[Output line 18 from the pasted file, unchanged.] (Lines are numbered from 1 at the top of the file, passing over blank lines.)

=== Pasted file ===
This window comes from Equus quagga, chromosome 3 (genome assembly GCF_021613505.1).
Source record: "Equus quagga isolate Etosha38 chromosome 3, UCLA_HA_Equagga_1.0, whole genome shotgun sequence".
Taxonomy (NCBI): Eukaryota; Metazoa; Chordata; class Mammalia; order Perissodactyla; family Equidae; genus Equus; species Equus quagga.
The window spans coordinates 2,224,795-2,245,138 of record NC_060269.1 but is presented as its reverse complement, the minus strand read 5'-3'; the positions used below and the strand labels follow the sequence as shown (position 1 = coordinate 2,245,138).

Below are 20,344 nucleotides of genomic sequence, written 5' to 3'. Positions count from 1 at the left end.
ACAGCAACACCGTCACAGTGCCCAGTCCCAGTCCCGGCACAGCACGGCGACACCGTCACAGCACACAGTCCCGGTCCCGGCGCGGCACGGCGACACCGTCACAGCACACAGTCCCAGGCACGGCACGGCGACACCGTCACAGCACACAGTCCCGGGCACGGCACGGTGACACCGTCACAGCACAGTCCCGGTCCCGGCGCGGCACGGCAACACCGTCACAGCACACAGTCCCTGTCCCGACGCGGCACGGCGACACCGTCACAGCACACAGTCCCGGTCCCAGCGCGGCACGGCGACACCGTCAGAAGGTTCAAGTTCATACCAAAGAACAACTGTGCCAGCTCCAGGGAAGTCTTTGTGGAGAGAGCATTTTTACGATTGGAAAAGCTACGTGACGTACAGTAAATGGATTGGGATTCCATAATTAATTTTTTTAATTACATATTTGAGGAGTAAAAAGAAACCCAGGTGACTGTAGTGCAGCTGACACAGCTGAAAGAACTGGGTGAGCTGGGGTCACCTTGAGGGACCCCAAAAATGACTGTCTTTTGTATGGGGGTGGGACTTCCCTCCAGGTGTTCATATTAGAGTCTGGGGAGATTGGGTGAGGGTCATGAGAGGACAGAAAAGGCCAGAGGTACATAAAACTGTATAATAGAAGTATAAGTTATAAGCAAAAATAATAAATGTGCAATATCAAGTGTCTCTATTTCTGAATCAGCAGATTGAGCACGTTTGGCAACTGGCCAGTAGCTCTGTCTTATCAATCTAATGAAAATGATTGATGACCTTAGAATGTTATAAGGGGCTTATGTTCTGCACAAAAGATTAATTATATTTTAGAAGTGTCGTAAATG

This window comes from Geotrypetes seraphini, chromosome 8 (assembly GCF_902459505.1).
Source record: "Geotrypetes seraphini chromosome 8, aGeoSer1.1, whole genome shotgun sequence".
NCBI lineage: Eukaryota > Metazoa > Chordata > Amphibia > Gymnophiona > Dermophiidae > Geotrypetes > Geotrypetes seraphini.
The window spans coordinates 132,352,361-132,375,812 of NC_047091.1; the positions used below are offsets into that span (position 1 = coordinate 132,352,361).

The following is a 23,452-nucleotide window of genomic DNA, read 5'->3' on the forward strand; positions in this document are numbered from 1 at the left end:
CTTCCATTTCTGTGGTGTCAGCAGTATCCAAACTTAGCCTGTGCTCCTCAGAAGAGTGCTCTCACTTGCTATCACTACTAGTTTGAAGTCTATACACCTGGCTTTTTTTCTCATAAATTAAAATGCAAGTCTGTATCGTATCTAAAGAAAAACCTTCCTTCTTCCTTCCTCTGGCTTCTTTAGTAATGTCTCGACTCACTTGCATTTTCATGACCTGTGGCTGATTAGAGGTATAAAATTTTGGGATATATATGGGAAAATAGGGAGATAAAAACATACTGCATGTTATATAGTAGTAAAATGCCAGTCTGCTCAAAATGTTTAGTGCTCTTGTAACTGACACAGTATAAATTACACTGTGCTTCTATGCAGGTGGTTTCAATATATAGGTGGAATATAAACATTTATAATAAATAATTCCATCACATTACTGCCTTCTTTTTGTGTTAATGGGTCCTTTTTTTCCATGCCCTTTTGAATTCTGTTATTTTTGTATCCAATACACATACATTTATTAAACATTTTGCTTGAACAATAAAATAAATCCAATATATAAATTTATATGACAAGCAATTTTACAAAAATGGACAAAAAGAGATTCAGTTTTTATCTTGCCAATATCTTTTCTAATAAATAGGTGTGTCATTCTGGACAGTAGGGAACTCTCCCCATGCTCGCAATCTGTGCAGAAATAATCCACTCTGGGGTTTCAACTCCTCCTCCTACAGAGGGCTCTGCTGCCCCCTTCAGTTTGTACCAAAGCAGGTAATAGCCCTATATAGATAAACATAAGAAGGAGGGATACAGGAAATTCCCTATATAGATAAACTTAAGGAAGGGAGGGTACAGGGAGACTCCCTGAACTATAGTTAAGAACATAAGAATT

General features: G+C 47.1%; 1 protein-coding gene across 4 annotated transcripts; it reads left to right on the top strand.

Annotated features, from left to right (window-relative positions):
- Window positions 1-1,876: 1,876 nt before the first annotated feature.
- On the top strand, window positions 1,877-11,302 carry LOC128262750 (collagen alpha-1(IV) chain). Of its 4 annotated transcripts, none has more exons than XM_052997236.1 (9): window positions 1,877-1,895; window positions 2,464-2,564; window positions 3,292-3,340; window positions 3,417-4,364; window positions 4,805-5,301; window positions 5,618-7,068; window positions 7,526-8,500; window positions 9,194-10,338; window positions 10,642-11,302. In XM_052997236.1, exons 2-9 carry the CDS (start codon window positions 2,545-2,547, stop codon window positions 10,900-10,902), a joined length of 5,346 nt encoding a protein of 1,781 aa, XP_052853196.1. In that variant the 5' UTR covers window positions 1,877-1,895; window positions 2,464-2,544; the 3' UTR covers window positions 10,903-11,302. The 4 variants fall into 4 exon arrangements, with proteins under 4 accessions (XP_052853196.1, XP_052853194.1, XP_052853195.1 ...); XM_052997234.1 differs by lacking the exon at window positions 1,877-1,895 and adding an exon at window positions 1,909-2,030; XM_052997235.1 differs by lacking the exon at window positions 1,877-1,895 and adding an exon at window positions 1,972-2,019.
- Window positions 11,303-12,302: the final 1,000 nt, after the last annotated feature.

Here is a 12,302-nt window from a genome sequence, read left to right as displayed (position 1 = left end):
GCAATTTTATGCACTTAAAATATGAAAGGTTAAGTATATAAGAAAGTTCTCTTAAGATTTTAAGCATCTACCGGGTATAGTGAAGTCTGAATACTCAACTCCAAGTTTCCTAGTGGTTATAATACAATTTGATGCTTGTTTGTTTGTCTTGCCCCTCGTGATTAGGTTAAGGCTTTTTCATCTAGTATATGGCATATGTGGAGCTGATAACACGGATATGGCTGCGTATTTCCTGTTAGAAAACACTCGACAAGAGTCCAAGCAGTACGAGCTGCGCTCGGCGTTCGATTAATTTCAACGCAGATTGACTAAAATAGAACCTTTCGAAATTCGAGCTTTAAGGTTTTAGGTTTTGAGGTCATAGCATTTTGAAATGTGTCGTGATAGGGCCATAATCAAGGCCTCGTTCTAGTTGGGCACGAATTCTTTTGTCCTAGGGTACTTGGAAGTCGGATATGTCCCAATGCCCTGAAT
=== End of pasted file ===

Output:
Here is a 12,302-nt window from a genome sequence, read left to right as displayed (position 1 = left end):